5 simple steps to have secondary glazing installed on listed buildings - body image


Living in heritage properties comes with a wealth of benefits, but your home’s status can cause a few obstacles when it comes to making improvements. If looking to update the windows, secondary glazing listed buildings are usually the answer.

Secondary glazing listed buildings benefit from increased heat and sound insulation while also helping to combat condensation. So, how should you go about updating your property in this way? Here’s all you need to know. 

Step 1: Establish Your Budget

Before starting any home upgrade project, you need to know what is possible with your budget. Secondary glazing is around 25% cheaper than double glazing, which instantly helps reduce your expenses. Meanwhile, installations on secondary glazing listed buildings are no harder than a normal building.

Listed buildings can vary greatly in size and style, which makes it difficult to provide an accurate estimate without seeing the property itself. However, secondary glazing installations for the average three-bed home can cost between £5,000 and £8,000 (as per Winter 2022), which can provide some guidance.

Even if you plan to take out a loan for the upgrade, it’s important to set your budget before moving on to pricing up the proposed project.

Step 2: Research Secondary Glazing Types

Grade-listed buildings do not have to adhere to the same regulations regarding energy efficiency. As such, this technically opens the door to all secondary glazing window styles. However, it should be noted that building works on graded properties should be made to match the original features.

Materials and finishing should be ‘like for like’. Therefore, it is important to research sash windows, horizontal sliding windows, lift-out windows, and casement secondary glazing. Vertical opening sash windows are a common choice for secondary glazing listed buildings.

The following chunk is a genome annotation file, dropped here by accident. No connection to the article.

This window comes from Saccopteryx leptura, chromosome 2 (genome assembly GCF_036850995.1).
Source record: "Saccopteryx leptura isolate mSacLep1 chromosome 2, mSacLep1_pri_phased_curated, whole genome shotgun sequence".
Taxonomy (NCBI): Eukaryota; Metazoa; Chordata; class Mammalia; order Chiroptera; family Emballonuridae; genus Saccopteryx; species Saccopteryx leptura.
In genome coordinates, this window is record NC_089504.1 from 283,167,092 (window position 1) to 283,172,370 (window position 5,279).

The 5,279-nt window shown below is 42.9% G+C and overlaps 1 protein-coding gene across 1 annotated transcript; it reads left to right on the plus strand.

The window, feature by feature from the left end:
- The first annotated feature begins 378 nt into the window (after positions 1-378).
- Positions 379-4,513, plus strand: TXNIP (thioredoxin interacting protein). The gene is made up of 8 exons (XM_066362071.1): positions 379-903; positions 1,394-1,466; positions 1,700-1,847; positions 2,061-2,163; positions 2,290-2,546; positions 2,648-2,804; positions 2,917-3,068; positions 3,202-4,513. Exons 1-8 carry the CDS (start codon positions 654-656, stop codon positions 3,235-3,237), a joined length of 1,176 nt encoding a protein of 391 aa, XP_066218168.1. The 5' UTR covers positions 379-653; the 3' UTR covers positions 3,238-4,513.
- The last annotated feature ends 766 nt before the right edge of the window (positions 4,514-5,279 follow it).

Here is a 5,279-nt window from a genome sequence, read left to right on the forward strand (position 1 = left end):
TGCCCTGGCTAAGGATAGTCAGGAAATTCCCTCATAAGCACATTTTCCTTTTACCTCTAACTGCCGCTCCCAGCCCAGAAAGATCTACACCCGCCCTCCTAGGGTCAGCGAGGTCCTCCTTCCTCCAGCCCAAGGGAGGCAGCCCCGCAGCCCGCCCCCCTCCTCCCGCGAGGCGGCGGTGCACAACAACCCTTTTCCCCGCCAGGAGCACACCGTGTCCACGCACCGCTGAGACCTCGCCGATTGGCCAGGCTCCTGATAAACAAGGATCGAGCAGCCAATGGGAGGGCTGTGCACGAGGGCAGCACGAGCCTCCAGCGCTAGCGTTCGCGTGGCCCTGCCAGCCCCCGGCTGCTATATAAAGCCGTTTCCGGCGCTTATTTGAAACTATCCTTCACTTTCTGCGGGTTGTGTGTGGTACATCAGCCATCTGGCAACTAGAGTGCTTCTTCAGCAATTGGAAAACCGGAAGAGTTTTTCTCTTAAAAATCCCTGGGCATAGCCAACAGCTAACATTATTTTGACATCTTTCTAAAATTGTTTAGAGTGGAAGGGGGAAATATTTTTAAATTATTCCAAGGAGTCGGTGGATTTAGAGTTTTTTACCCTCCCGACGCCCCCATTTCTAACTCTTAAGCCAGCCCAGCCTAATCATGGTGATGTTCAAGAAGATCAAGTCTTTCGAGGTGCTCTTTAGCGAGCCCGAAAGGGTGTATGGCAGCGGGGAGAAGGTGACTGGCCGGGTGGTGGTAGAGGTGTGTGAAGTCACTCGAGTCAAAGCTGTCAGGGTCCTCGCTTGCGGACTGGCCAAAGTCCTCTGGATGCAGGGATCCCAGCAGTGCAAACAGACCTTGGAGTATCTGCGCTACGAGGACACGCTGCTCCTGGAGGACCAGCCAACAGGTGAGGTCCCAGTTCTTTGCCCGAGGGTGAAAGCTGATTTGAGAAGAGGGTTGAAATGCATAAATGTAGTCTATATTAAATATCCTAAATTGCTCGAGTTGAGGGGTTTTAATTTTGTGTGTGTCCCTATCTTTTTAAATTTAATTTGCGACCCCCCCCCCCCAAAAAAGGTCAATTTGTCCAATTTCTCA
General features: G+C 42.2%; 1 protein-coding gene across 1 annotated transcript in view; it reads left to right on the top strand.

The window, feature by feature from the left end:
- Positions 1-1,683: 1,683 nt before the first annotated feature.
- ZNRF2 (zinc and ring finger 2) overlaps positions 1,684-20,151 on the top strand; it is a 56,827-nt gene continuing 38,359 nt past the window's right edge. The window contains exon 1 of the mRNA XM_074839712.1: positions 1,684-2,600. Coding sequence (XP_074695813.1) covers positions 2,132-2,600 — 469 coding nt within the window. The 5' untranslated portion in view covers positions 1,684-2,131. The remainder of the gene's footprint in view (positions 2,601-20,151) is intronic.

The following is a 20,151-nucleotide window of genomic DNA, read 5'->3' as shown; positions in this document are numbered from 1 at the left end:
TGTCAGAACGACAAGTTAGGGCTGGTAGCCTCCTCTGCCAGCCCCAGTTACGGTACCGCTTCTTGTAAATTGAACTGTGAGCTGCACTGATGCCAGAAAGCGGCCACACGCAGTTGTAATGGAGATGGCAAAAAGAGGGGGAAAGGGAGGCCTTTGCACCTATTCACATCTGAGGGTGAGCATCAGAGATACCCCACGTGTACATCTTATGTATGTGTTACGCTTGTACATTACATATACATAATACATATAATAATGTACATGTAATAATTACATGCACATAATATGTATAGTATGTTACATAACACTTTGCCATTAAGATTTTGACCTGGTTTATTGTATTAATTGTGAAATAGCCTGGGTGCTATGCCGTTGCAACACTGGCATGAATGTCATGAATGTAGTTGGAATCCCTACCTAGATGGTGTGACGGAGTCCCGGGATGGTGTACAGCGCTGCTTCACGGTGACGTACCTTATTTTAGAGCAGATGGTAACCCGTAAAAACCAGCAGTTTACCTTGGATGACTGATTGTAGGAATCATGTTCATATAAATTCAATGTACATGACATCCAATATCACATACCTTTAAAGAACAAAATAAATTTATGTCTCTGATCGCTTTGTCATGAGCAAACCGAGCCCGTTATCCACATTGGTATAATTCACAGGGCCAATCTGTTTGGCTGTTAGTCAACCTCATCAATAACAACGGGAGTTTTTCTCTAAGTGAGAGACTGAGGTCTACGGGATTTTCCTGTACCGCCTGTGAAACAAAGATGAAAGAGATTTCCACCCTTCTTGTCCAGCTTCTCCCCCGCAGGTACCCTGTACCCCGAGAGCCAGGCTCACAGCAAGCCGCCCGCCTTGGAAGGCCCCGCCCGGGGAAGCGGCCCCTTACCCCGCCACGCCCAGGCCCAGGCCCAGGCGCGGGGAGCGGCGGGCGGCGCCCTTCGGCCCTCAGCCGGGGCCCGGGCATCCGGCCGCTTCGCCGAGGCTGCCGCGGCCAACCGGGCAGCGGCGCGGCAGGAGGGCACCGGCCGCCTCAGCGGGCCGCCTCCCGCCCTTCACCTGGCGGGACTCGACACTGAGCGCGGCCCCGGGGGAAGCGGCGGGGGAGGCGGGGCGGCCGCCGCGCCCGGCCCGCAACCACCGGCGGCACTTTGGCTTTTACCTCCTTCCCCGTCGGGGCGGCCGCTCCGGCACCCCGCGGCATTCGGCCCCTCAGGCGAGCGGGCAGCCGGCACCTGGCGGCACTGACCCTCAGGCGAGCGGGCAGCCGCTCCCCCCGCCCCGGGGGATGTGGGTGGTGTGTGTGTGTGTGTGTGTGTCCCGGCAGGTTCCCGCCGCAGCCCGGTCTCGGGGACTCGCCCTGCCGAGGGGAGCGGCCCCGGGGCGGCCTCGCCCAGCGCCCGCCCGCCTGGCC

Once the right style is selected to match the primary windows of your graded listed building, finding compact frames and other features to preserve the look of the home is easy.

Step 3: Get Consent

Before completing any significant upgrades on a listed building, you must first confirm that you are legally allowed to do this. Otherwise, you may be guilty of a violation, which could result in significant fines or being forced to restore the property to how it was before the works took place.

You can acquire a Listed Building Consent Form from your local authority. If living in a conservation area, you may also be required to complete a form in relation to this. Generally speaking, a listed building consent is granted within 8 weeks of making the application. 

Better still, secondary glazing is one of the easier projects to gain acceptance for. In some cases, you won’t even need permission. You can boost your hopes further by working with a secondary glazing expert that uses discreet frames and will support you with the application.

Step 4: Hire A Secondary Glazing Specialist

When dealing with secondary glazing for listed buildings, it is imperative that you hire a reliable contractor. This ensures that the work is completed promptly and in an effective way that protects the look of your property. City Sound Glazing works closely with clients to ensure that the right choices are made and transparency is provided throughout.

Moreover, our slimline frames are perfectly suited for secondary glazing listed buildings. They are available in dozens of colours to ensure that a perfect match can be found while snug fittings aid the performance in relation to sound and heat insulation.

In situations where a Listed Building Consent form is required, we can support you through this. Crucially, every aspect of the installation will be completed to the highest standards to satisfy the unique demands of the building as well as your personal tastes.

Step 5: Take Care Of Your Secondary Glazing

Completing a secondary glazing installation on your grade-listed building is one thing, but the responsibility doesn’t end there. Thankfully, cleaning secondary glazing isn’t difficult, especially when the panels can lift out. In fact, you should only need to clean them a handful of times each year using soap water and suitable cloths.

You can also inspect the tracks on sliding windows for signs of damage. In truth, all of the materials are durable. So, it is unlikely that you will encounter problems. Any signs of cobwebs or dust should also be removed at the earliest stage.

Finally, if you protect the primary windows, it will aid the secondary windows and vice versa. From reducing the humidity inside your rooms to potentially protecting primary windows from the outside, a little care goes a long way.